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It's well-known that if you eat spicy food, you can neutralize the flavor (and thus stop your mouth from burning like a forest fire) by drinking milk. This is due to casein. Simply drinking water or something cold does not achieve the same effect.

But I'm vegan, so I don't drink milk. So what else can I consume (that's vegan) to quickly neutralize spicy flavors?

This is not a duplicate of How can I wash down spicy food?, as the advice there concentrates on dairy products.

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Hi JesseTG, I know why you thought this might run afoul of the "what to put in my dish" rule. In general, we don't take "what to put in my mouth" questions either, because they are based on taste. But I think this one makes a good exception. Cleaned up the wording; the question is not in danger of being closed. – rumtscho Jan 14 at 13:06
capsein is fat soluble which is the 'real' trick here. Water makes it worse since it dosen't actually bind with the chemicals – Journeyman Geek Jan 16 at 5:25

11 Answers 11

up vote 21 down vote accepted

I have done no testing of this at all but I was surprised to find on this site that they recommend trying a spoon full (or cube of) sugar.

Perhaps the easiest way of calming down a flaming mouth is by sucking on a sugar cube or holding a teaspoon of sugar in your mouth. This helps by absorbing the spicy oil that is coating your mouth, as well as giving you a different, strong taste to concentrate on. A bit of mind-trickery and science combined!

Other things I've eaten in the past include starches, like bread or rice.

Here's a fun infographic and most of the items on it are vegan:

Infographic of foods you can eat to kill spicy flavor from here

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Coconut milk works brilliantly IN food to balance spicyness, and does not have casein (apart from a few brands that add some!), so dairy products aren't just about the casein when it comes to that ability. – rackandboneman Jan 14 at 7:56
Peanut butter is certainly very effective. – PLL Jan 14 at 11:49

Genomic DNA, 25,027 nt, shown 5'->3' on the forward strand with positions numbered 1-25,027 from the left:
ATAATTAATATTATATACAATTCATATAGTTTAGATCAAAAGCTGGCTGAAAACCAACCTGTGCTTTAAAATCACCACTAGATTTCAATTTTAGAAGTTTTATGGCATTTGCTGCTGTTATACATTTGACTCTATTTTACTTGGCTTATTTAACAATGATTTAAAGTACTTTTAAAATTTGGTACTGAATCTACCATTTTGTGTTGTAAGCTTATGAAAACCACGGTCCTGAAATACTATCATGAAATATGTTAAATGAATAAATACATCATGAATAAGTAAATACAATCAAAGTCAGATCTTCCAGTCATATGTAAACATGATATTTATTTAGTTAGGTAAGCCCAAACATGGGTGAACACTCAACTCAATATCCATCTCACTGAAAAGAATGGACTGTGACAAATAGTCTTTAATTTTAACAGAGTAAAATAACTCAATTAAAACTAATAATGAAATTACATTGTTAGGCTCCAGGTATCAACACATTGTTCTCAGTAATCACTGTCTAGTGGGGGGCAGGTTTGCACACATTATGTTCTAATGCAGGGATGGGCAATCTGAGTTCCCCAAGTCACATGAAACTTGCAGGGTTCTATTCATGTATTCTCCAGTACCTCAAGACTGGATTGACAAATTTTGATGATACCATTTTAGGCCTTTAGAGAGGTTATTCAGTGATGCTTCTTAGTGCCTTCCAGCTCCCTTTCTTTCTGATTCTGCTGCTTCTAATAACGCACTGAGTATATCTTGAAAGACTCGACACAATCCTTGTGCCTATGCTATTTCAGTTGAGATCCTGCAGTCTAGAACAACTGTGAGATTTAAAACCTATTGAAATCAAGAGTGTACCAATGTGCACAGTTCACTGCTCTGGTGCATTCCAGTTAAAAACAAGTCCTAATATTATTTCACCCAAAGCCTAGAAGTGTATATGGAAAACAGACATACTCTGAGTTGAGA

Peanut (butter) is another example of something that often goes into food to balance spice (Panang Curry, Anything Ka Salan) ... and there is a common theme with the coconut milk: Easily emulsified, good tasting FAT. – rackandboneman Jan 14 at 13:40
4 how can sugar be not vegan? – Darkhogg Jan 15 at 11:28
@Darkhogg some refined sugar is filtered with bone char to decolorize (ref. this list of vegan sugars) – Erica Jan 15 at 12:27

Avocado would be the classic answer IME (often in the form of guacamole, but not required to be in that form.) AFAIK it's the fat effectively diluting the hot pepper oil in either case, (where it's unaffected by water since it won't mix) rather than any enzyme.

...and then there's not making the food so spicy it's uncomfortable (horribly unfashionable, I know, but I care less and less about fashionable as time passes.)

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Let's not have a discussion about whether spicy food is good here. The question is how to cool down if you overdo it, not why you eat spicy food. – Jefromi Jan 14 at 20:51
1. You might not be the one making the food, thus you are not in control of the exact level of spicyness. 2. Making food slightly uncomfortably spicy is how you get used to spicy food, and as someone who went from completely unable to eat spicy food to loving spicy food, let me tell you, it's definitely worth a few uncomfortably spicy meals to get to that point. – Tobberoth Jan 15 at 12:02
4. You might be making the food, but the recipe or method calls for adding the chili very early in the process (applies to a lot of south-east asian cooking). The chili you use is either fresh produce subject to variation, or you might be using an unfamiliar brand of dried chili, or use it in a matter you are inexperienced with. There are reasons not to taste them straight. And interestingly, it seems the hotter you can eat, the less margin you have for error - 10 of given brand of chili in given dish, its almost on the mild side, 20 of them ... holy hashtag raincloud skull and crossbones! – rackandboneman Jan 16 at 22:10
"Avocado would be the classic answer" Well, it's certainly a classic answer; suggesting that it's the classic answer seems rather Mexican-centric. – David Richerby Jan 16 at 22:53

There's a great answer to this from Vietnam, where super-spicy food is popular and dairy generally isn't. It combines many of the other suggestions into something wonderfully smooth and soothing:

Avocado and coconut milk smoothie

Here's one example recipe and pic. Note that in Vietnam, they love (non-vegan) condensed milk and tend to add it to everything - just skip the condensed milk, and in its place add more coconut milk and a little more sugar.

enter image description here

It has everything you'd want to cool chillies: creamyness, crushed ice, liquid, fats, sugars, along with a very mild non-clashing flavour and lots of nutritional value.

I've seen various variants on this which are even more cooling and soothing by adding aloe vera or blended cucumber - or give it a slight kick with some lemon juice.

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I want one of these regardless of whether I've eaten spicy food :O – Alex A. Jan 16 at 1:21